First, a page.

Thai protesters to 'appoint new government': spokesman says
Anti-government protest leader Suthep Thaugsuban (C) reacts after the Constitutional Court dismisses Thai Prime Minister Yingluck Shinawatra from office, during a rally in Bangkok, on May 7, 2014 - by Nicolas Asfouri
The announcement comes as the ailing ruling party seeks to bolster its authority after Yingluck's dismissal.
Observers warned the move would likely enrage pro-government supporters, risking further violence as the country lurches deeper into a political crisis.
"Tomorrow (Friday) we will take steps towards appointing a new government," protest spokesman Akanat Promphan told AFP, adding the new prime minister named after the court ruling lacked legitimacy.
"After the Constitutional Court's decision yesterday we decided to move up our schedule.... the government has lost all legitimacy and any claim it has to govern the country."
It was not immediately clear what legal basis their vow draws on, but the Thai constitution has an article which may enable the appointment of a new executive body by the Senate.
Anti-government protest leaders have vowed a "final fight" on Friday, without giving details of their plans.
Their pledge comes a day after the Constitutional Court removed Yingluck from office for abusing her power in the 2011 transfer of a security official.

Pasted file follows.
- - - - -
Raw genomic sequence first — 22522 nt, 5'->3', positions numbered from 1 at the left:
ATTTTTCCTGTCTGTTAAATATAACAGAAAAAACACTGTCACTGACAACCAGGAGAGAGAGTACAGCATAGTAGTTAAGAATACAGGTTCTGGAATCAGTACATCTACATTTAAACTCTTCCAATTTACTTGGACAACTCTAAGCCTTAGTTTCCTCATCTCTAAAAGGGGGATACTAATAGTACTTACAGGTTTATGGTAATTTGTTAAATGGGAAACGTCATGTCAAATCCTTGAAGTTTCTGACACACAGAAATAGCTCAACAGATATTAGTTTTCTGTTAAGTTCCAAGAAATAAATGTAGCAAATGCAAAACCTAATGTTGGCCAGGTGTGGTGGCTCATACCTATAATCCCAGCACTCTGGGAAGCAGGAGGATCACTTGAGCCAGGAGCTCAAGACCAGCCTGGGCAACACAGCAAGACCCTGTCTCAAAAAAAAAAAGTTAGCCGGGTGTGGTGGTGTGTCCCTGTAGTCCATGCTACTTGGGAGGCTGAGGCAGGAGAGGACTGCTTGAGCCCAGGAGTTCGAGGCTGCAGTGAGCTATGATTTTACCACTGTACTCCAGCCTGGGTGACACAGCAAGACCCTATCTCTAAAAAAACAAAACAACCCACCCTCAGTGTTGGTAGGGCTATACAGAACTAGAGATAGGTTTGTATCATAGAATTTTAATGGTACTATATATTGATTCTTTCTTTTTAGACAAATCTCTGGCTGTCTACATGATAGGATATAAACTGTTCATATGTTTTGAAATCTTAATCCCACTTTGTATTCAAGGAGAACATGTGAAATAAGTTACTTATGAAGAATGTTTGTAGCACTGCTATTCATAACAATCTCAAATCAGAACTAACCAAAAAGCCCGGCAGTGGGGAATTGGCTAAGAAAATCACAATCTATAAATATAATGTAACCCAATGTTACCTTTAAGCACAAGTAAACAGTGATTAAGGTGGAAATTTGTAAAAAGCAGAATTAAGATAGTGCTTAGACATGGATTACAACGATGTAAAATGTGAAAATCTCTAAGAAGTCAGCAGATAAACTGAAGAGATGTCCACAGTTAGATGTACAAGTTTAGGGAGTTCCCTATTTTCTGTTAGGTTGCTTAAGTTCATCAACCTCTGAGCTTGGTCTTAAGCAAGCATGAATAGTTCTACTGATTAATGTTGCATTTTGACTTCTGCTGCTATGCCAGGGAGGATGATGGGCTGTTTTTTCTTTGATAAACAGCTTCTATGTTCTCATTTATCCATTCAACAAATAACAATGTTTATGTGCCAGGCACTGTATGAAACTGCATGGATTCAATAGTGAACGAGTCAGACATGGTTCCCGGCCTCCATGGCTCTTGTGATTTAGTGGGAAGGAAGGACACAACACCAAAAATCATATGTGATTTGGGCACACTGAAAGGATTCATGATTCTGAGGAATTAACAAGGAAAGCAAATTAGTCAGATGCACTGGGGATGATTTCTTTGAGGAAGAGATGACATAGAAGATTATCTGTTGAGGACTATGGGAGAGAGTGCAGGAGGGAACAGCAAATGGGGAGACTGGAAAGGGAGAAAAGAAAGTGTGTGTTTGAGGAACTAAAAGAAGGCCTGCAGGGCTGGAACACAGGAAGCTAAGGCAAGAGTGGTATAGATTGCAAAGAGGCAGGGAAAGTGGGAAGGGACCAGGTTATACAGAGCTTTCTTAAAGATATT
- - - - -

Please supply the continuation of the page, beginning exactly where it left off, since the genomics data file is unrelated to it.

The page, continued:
- Crossing a 'red line' -
The ruling Puea Thai party accused the court of a "conspiracy" against the administration, many of whose ministers are loyal to Thaksin Shinawatra -- Yingluck's billionaire brother and a former prime minister ousted in a military coup.
Thaksin is adored by the rural, poor northern portion of the country for his populist policies, but reviled by the Bangkok-based establishment and southern royalists.
The appointment of a new premier by the anti-government group "is the red line not to be crossed," said Thailand-based author and academic David Streckfuss.
"The Red Shirts will rise en masse," he said referring to Shinawatra supporters who are due to hold a mass rally on Saturday in a Bangkok suburb.
Puea Thai swiftly appointed a deputy premier -- Niwattumrong Boonsongpaisan -- as Yingluck's replacement.
An anti-graft authority may rule on Thursday against Yingluck and a former minister in a case over a costly rice subsidy scheme -- that could lead to a five-year ban from politics.
Observers say the anti-government movement is also banking on legal rulings to chisel away at the new administration.
They have been camped on Bangkok's streets for six months in a bid to topple Yingluck and rid the country of the influence of her billionaire brother Thaksin.
At least 25 people have been killed and hundreds more wounded in political violence since they flooded Bangkok's streets and there are fears of wider clashes between pro- and anti-government supporters as the crisis intensifies.
The kingdom has been bitterly split since 2006 when an army coup deposed Thaksin.
He now lives overseas to avoid jail for corruption convictions, that he is were politically motivated.
Shinawatra-led or linked governments have won every election since 2001.
On Wednesday Yingluck became the third premier of a Thaksin-aligned government to be forced from office by the courts, who critics say support the Thai elite.
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